William Blake’s poem no doubt comes to many minds these days: “Tiger! Tiger! burning bright / In the forests of the night, / What immortal hand or eye / Could frame thy fearful symmetry?” The Tiger Woods story does seem, morally, to have its “fearful symmetry.”
Within the week that Woods became the first athlete to be worth a billion dollars, his fire seemed meekly quenched. It is a page right out of the first book of Aristotle’s Ethics. Money is not the definition of happiness. Dishonor is close to the essence of unhappiness. Thus, it was not just money that made him who he was; it was what the man stood for. Over the years, Woods’ “frame” on the links, his prowess, seemed almost fearsome as he stalked down one “leader-board” rival after another.
A black TV commentator said that whatever Woods did was his own affair except when it came to his business dealings. Woods promoted himself, however, as a “family man.” He endorsed products under that rubric when he knew that he was disloyal to his family. That was “hypocrisy,” the man said. On this, the American people do not look “kindly.”
I have often observed that almost the only place where true morality is discussed these days is on the sports pages. There, as in this case, good and bad, glory and dishonor, performance and slovenliness, justice and injustice, faithfulness and unfaithfulness are daily displayed and ruminated on. The world-wide audience for this sort of thing is not just “gossip,” I think. What famous men and women “do” does matter.
Several schools of thought exist on how we should take Woods’ troubles. He himself has now acknowledged that he was wrong. He apologizes, asks forgiveness, and seeks a time of healing. We hope he has “a firm purpose of amendment,” as we Catholics say. What he has said is certainly right in principle and humiliating in fact. Things were “shouted from the rooftops.”
“You’re upset about the Tiger Woods scandal?” Tracee Hamilton writes in the Washington Post (December 10), “and I’m here to tell you whom to blame for that: Yourself.” In this view, anyone who thought that highly paid and famous athletes would do anything else is simply naïve. It happens all the time. The list of athlete-sinners is long and familiar. Nothing is new about it.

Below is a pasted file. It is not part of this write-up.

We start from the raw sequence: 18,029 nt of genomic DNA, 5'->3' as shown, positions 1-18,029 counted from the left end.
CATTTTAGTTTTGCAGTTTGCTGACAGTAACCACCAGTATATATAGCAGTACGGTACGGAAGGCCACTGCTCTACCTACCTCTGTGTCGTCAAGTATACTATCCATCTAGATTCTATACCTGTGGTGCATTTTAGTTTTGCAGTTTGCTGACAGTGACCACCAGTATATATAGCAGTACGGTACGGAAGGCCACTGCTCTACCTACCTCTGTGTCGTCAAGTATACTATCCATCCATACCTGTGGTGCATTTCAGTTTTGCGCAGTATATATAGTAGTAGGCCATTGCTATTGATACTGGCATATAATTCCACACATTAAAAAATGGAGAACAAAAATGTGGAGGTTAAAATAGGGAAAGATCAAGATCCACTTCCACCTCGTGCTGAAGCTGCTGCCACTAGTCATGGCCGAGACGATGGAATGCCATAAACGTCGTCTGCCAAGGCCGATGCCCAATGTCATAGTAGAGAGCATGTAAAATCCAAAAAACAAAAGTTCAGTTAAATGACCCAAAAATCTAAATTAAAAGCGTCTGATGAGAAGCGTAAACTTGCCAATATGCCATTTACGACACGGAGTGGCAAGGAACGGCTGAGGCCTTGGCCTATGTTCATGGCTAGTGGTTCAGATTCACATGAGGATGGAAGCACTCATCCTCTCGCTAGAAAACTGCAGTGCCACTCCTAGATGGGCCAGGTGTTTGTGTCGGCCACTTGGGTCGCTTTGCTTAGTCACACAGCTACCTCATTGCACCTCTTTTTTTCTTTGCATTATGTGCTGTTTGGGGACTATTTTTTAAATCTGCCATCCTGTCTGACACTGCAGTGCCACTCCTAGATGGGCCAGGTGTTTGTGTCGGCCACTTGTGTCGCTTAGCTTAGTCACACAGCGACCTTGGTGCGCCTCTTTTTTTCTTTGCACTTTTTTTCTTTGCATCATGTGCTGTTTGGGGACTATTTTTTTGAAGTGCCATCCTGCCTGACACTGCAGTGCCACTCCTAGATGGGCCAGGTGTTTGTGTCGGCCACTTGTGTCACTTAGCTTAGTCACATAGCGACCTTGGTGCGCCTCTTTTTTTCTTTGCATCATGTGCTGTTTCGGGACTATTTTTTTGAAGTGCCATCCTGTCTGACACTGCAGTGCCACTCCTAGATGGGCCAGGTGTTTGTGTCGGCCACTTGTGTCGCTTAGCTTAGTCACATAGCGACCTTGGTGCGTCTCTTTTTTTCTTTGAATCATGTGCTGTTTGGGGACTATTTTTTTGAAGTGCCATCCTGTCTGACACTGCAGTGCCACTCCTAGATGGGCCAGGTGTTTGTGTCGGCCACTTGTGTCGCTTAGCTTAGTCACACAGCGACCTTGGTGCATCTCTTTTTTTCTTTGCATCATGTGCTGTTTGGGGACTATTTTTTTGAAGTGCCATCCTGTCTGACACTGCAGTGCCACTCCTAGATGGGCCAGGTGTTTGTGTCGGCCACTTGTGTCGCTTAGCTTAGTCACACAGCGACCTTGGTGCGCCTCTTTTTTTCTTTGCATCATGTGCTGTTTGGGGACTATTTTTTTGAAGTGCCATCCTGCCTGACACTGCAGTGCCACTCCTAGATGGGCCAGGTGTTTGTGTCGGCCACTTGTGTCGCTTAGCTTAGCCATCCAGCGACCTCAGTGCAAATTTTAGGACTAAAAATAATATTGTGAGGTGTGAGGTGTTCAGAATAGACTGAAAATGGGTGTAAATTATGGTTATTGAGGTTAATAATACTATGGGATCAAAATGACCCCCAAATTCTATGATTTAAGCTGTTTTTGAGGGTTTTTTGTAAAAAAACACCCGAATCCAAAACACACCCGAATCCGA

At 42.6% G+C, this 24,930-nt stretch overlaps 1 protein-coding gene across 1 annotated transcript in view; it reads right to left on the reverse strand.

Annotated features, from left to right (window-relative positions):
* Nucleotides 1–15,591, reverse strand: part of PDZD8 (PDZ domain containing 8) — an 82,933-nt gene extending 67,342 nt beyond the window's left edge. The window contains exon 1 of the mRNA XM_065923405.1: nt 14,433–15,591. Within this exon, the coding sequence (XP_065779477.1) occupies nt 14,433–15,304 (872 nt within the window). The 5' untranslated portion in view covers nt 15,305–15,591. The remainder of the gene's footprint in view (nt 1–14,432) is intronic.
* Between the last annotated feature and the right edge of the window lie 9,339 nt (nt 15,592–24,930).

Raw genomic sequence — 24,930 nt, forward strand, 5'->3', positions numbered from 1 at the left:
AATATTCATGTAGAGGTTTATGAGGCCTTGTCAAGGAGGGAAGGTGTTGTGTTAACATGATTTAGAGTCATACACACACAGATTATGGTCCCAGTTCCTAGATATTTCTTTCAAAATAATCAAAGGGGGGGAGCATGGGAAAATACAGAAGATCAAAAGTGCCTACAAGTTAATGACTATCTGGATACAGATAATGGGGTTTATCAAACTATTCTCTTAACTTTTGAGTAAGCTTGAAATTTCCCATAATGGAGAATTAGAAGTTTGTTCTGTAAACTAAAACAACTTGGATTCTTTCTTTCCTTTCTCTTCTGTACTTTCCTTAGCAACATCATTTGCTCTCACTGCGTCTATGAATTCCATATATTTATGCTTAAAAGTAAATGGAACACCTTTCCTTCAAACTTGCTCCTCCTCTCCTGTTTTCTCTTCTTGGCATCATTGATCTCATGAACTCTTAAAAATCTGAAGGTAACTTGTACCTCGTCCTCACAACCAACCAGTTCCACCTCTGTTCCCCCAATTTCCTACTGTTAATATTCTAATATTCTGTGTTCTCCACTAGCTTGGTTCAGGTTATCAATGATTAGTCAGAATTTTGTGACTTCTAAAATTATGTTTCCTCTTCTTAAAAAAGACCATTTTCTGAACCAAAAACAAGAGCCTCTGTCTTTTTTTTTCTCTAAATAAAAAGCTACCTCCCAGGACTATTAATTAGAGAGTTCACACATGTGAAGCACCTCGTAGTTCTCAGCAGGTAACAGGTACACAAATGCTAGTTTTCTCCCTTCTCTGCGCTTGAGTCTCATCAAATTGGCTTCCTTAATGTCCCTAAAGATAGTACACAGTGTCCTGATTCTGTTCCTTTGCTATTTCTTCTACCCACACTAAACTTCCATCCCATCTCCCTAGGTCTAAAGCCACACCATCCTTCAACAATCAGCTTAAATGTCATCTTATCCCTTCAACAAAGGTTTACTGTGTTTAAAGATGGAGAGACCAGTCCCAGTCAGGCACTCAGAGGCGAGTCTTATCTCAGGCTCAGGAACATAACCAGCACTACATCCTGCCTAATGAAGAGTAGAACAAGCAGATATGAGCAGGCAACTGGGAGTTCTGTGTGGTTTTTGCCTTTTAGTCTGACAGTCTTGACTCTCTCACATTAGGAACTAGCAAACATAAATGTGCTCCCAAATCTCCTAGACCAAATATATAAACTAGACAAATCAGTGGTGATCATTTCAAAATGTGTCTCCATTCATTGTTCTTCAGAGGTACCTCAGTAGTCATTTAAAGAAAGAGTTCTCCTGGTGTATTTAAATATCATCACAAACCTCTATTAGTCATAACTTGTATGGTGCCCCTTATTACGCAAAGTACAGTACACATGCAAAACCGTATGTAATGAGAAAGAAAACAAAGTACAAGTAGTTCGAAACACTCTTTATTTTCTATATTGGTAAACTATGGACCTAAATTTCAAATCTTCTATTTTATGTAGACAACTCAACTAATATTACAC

“You say that you can’t cheer for someone at, say, the Masters after you’ve learned he cheated on his wife?” Hamilton continues. “Really? That’s the yardstick you use? Then one assumes that you’ve cut everyone out of your life who has ever cheated on his or her spouse, right? Your co-workers, your friends, your siblings, your children, even your own parents? No?” Well, that just about covers everyone. It is not a bad experiential proof for original sin found in the morning sports page. It’s a wonder it is not censored as religious propaganda!
“Woods’ latent talents and his morals are two different things,” Hamilton affirms.” Clearly. The Woods who betrayed you, if you will, is not the fist-pumping force on the PGA Tour, but the guy who is selling you stuff.” So Woods and his golf is one thing; Woods and his salesmanship is another. But of course, that is the same thing; both are crafts. The fine salesman who cheats and the skilled golfer who cheats both do the same thing. Their craft is there, but its place in their lives facilitates other things not quite so innocent.
“What immortal hand or eye?” Our lives do seek symmetry, seek to put all things together. Tiger Woods’ decision to withdraw “indefinitely” does suggest that, despite the fact that his skill is real and unequalled, still he needs to reorder his life. We should be slow to cast the first stone. But we should be glad our faults catch up with us. In no other way can we do anything about them.